LeadershipPeer-Reviewed Research

Prima Donna

Emotional Intelligence (EQ) is crucial for leadership

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  • Emotional intelligence (EQ) is crucial when managing work teams.
  • Treat team members as if they’re artists: hire the best talent, give them support and don’t micromanage.
  • Respect each individual’s gifts and opinions.

Change is perilous. There’s a reason why most management consultants let clients install the improvements they’ve recommended. Without insightful management, many of these plans will fail.

Emotional intelligence, also known as emotional quotient or EQ, makes a difference in such cases, according to Arnaud Chevallier, former associate vice provost at the Rice University School of Engineering. In his new book Strategic Thinking in Complex Problem Solving, Chevallier argues that while EQ won’t work by itself, it can dramatically enhance managers’ problem-solving success.

Using EQ to problem solve, Chevallier says, can be as powerful in the academic and corporate worlds as it is in managing high-maintenance artists. Whether it’s the conductor of an orchestra or the director of a movie, a successful leader needs to motivate individual talents to work in concert. It’s not easy. But if you want a brilliant ensemble, you need a leader who captures the best of everyone on set.. That means director, actor, set designer – no matter how large their respective egos. And that takes EQ.

There are four crucial elements in such leadership, Chevallier says.

  • Self-awareness: Know your limitations and hire the best possible coworkers to compensate.
  • Self-management: Communicate clearly and let workers know what is expected of them. Reframe arguments in a persuasive, can-do form.
  • Social awareness: Show empathy. Let others express themselves.
  • Relationship management: Be a good coworker and motivate others to create a harmonious workplace.

An emotionally intelligent team leader needs to be expert at managing, not at the skill she is managing. In a post elaborating on his book research, Chevallier put it like this: “A good generalist shouldn’t be the smartest guy in the room but, rather, the best integrator. You don’t want the symphony orchestra director to be the best violin player…. What you want is a director who is good at directing.”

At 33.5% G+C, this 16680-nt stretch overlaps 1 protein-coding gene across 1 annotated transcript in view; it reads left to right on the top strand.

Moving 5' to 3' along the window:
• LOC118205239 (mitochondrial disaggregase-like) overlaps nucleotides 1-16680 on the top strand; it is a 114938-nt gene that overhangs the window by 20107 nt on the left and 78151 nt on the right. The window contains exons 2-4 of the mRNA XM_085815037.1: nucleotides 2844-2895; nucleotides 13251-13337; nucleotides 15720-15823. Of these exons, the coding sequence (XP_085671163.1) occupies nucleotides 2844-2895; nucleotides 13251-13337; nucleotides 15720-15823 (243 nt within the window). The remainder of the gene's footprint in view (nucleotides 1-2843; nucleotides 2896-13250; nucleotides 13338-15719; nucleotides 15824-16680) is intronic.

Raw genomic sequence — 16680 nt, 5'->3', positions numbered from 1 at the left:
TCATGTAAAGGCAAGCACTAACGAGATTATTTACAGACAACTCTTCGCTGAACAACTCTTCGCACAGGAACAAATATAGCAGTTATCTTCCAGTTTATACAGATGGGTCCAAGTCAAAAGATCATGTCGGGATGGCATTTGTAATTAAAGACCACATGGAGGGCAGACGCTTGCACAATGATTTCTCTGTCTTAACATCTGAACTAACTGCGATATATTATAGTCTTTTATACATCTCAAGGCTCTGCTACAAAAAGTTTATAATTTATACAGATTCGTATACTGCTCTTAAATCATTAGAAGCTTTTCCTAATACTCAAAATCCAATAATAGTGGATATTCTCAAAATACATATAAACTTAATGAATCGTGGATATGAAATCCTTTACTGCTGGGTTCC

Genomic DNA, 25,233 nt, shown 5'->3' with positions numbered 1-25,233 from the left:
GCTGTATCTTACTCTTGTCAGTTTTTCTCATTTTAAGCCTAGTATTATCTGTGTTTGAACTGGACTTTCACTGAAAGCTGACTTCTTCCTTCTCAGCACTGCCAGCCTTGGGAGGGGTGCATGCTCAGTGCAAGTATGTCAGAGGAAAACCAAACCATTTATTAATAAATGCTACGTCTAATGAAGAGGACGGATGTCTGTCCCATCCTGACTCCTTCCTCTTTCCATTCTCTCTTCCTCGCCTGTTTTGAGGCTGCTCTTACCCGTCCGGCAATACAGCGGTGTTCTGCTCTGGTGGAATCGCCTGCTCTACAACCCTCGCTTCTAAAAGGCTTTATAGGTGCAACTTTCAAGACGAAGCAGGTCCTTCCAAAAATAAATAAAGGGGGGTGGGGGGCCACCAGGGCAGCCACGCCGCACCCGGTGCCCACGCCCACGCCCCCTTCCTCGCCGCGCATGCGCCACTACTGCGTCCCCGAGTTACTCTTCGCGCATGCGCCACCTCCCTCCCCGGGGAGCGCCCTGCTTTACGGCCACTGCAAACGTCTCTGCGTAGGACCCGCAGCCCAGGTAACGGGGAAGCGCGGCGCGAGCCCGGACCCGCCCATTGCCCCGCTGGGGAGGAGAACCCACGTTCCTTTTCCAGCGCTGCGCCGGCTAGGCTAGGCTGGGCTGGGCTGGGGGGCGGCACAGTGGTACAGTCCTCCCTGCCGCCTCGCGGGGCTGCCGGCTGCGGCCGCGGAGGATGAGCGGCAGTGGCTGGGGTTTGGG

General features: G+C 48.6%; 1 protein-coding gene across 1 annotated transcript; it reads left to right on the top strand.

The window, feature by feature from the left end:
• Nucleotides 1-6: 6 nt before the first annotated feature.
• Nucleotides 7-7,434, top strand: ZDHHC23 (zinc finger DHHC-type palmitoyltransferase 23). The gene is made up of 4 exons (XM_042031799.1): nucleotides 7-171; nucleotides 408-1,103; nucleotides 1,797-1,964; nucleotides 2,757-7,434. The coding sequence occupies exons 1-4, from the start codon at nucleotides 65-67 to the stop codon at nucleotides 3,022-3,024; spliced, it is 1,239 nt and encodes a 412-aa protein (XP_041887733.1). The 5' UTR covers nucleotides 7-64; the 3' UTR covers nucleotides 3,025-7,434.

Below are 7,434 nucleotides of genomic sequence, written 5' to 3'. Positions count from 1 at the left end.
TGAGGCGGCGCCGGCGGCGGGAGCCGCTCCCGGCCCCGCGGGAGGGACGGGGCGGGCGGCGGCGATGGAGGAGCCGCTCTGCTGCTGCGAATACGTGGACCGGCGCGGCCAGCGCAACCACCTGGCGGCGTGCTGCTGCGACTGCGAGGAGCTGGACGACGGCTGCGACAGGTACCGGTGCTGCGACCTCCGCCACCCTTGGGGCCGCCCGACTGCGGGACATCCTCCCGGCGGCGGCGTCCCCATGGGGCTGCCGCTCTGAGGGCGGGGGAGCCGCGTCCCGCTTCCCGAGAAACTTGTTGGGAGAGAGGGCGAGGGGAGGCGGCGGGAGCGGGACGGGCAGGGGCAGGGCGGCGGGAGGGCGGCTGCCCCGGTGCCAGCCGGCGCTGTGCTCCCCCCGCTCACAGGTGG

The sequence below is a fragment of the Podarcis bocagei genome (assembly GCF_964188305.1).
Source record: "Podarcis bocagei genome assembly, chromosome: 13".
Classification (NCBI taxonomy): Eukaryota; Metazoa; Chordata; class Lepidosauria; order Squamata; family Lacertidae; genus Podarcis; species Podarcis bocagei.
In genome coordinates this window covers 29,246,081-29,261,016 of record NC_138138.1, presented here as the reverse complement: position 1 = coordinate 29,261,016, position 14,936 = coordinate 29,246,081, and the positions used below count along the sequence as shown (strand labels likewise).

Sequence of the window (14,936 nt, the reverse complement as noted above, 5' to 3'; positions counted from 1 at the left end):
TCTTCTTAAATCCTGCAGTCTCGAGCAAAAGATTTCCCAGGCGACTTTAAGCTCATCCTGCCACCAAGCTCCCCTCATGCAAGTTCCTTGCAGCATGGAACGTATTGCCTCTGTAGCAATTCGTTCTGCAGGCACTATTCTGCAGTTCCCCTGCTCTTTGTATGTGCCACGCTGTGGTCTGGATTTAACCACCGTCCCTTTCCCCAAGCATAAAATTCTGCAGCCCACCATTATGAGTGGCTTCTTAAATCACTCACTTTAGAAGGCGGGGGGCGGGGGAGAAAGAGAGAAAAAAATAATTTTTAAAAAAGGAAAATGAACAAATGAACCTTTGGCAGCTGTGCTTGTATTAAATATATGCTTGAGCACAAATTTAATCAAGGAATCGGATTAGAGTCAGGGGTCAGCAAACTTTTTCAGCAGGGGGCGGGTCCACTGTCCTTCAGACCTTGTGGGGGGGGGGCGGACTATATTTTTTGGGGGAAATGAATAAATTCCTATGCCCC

These techniques, often used to manage arts productions, apply to other kinds of teams too – especially teams in transition. Consider the Tigres of Monterrey, a professional soccer team that in 2010 was undergoing a mortifying losing streak. Their record was so bad that they were threatened with demotion to a lesser league. Then the owners hired a new president, Alejandro Rodríguez. Within a year Los Tigres roared back as the Mexican league champions, and the team succeeded continually ever since.

Behind the success was EQ.

First, the new team president stifled any personal vanity and hired top-notch associates. Then he let them do their work without meddling and provided support when asked. He didn’t care if he was the smartest person in the room. He just wanted a room full of smart people.

Second, the president understood the vocabularies of each member on his team, much as a symphony conductor knows the instruments in his orchestra.

Finally, the Tigres’ president trusted in his futbolistas’ gifts. The players soon followed suit toward each other. By treating team members as artists and managing both their strengths and weaknesses, Rodríguez built a team of individual experts who worked harmoniously together.

This approach isn’t always the norm in academia or business, with their focus on technical skill. But in both fields, Chevallier argues, problem solving requires managing emotions in oneself and one’s team. Handle it right and, like a film, the product can be more than lights and a soundtrack. It can be a star-studded epic.

Arnaud Chevallier is a former associate vice provost at Rice University.

To learn more, please see: Chevallier, A., Strategic Thinking in Complex Problem Solving, Oxford University Press, 2016. Or go to https://powerful-problem-solving.com/book.

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